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720 of 792 people found the following review helpful
5.0 out of 5 stars Finally! A fantasy masterpiece for the cinema! December 22, 2001
A cinematic version of Tolkien's THE LORD OF THE RINGS ranks up with the hope that Lucas will indeed make another Star Wars Trilogy, and, I think I can safely say, this is one of the most anticipated films in the movie industry's long and checkered history. You would think it's movie paradise, considering Lucas has been in the midst of another Star Wars trilogy and LORD OF THE RINGS has finally got a cinema deal (live action!), but PHANTOM MENACE proved something of a disappointment (Mesa Jar Jar Binks!), and I think quite a few people will enter into the theatre with a certain amount of trepidation.
There's a reason for that. Three animated Tolkien films have been released with very problematic results. The 1978 Bakshi release is just embarrassing; the film is both incoherent and confusing.
Rankin & Bass's two movies are fine for little kids; those two films are Tolkien for Saturday Morning cartoons. They proved my introduction to Tolkien and for that I am thankful, but the movies still fail to capture the grandeur of Tolkien's imagination.
There are two things to consider here about a work of literature. Although all good literature has a polarization effect on its readers, this work has a gigantic legion of followers which are extremely dedicated to Tolkien's vision (I count myself a member of this camp). The other camp cannot figure out what the big fuss is about and why they should care about the novel.
Now, there's a reason why all this is relevant to the film: had Peter Jackson gone to far either way the film would have fallen apart. Appeal to much to the fan-base and you loose the general movie-goer. Appeal to much to the movie-goer, and you'll lose the fan-base.
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1,795 of 2,084 people found the following review helpful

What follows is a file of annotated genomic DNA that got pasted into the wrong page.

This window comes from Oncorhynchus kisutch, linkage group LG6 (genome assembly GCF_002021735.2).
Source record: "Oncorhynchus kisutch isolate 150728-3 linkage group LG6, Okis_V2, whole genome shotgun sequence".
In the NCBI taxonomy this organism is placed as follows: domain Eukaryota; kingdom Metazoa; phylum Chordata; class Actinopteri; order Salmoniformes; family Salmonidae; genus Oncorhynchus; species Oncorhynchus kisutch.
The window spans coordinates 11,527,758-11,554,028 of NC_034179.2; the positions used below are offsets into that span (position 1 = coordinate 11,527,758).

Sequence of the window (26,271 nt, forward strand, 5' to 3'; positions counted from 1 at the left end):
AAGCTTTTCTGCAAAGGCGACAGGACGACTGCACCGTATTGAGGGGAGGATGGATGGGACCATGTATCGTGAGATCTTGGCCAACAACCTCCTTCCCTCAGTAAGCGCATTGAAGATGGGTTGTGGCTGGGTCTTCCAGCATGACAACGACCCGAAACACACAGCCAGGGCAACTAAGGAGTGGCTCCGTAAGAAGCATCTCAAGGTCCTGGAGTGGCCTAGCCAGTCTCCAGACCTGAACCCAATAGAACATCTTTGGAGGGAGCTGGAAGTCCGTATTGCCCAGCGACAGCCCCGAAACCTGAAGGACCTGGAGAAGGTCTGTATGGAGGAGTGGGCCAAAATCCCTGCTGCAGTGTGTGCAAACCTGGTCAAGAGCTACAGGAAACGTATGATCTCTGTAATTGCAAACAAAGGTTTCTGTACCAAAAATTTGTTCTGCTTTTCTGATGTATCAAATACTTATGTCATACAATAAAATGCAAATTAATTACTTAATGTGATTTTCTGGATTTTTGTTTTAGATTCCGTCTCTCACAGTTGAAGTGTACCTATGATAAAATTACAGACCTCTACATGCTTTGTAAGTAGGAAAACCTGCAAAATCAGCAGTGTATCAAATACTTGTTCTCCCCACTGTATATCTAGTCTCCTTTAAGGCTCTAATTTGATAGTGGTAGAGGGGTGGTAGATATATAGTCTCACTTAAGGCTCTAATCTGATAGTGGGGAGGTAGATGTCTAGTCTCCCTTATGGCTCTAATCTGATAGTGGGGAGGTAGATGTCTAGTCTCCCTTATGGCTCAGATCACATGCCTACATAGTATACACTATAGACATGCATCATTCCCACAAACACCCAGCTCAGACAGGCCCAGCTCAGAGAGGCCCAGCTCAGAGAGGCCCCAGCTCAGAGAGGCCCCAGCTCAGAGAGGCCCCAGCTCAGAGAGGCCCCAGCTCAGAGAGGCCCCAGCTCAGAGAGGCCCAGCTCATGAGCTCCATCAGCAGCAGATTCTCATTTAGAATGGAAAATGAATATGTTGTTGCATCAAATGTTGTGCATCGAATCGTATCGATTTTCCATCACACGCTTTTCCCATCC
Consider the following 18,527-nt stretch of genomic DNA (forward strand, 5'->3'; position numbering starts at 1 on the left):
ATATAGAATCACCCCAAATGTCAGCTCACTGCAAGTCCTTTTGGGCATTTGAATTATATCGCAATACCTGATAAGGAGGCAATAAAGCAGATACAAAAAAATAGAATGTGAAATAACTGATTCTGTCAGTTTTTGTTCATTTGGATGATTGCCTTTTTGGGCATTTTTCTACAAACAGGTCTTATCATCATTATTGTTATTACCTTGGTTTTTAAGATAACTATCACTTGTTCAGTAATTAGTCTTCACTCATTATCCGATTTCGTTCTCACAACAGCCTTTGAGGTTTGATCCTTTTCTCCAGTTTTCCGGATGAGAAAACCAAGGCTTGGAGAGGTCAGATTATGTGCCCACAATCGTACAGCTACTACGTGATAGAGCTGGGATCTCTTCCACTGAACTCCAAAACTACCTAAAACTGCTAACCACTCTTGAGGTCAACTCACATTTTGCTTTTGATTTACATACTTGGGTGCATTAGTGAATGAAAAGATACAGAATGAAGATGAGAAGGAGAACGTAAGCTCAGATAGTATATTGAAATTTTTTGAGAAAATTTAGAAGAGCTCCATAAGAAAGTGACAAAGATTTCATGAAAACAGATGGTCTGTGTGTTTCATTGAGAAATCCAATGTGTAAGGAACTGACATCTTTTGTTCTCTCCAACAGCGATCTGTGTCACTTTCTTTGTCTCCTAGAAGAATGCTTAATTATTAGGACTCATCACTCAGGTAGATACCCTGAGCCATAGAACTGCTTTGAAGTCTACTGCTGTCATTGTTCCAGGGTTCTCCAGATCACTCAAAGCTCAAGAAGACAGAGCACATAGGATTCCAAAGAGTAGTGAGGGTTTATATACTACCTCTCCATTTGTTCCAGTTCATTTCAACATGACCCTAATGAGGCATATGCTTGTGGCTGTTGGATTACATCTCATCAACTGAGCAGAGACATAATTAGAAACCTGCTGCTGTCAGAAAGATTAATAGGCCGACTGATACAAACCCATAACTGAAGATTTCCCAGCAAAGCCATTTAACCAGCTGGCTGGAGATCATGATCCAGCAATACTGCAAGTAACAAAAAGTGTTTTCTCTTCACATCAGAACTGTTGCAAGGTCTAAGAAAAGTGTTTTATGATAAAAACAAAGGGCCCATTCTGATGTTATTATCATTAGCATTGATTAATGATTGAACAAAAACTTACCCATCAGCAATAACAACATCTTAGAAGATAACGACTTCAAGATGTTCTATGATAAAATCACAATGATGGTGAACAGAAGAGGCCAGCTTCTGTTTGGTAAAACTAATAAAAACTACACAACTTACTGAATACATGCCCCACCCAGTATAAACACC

5.0 out of 5 stars An astonishing masterpiece. December 31, 2001
Considered both as fantasy adventure and as an adaptation of a beloved literary classic, Peter Jackson's film of "The Lord of the Rings: The Fellowship of the Ring" sets new standards for cinematic excellence. Everything about this film feels exactly right, from the casting to the screenplay to the special effects. The last are amazing, putting to shame anything George Lucas has come up with, and yet they always serve to advance the story; unlike Lucas, there's never any hint that Jackson is merely playing with his toys. Jackson shows great respect for Tolkien's text, but not slavish devotion. Certain characters--such as the lovable Tom Bombadil and Frodo's poisonous Aunt Lobelia--are missing, and Tolkien would be chagrined to find that the little poems and songs he loved to write are nowhere quoted. But if Jackson gives short shrift to Tolkien's whimsy, he more than makes up for that by giving us Tolkien's intensity, pathos and moral vision absolutely undiluted. Above all, Jackson never forgets that Tolkien's chief emphasis was always on the characters he created. Jackson casts wonderful actors to play those characters and--again unlike Lucas--he actually allows them to give performances. How wonderful to find the great Sir Ian McKellen, a uniquely commanding and charismatic actor, as Gandalf, or the charming and touching Elijah Wood as Frodo. You can go straight down the list--Viggo Mortensen as Aragorn, Sean Astin as Sam, Ian Holm as Bilbo, Cate Blanchett as Galadriel--and find nothing but perfection. This is one of the very few big-budget blockbusters that unqualifiedly deserves its success, and all we can do now is look forward with excitement to the release of "The Two Towers" in 2002 and "The Return of the King" in 2003. Like the books they came from, these three fillms will be cherished by future generations.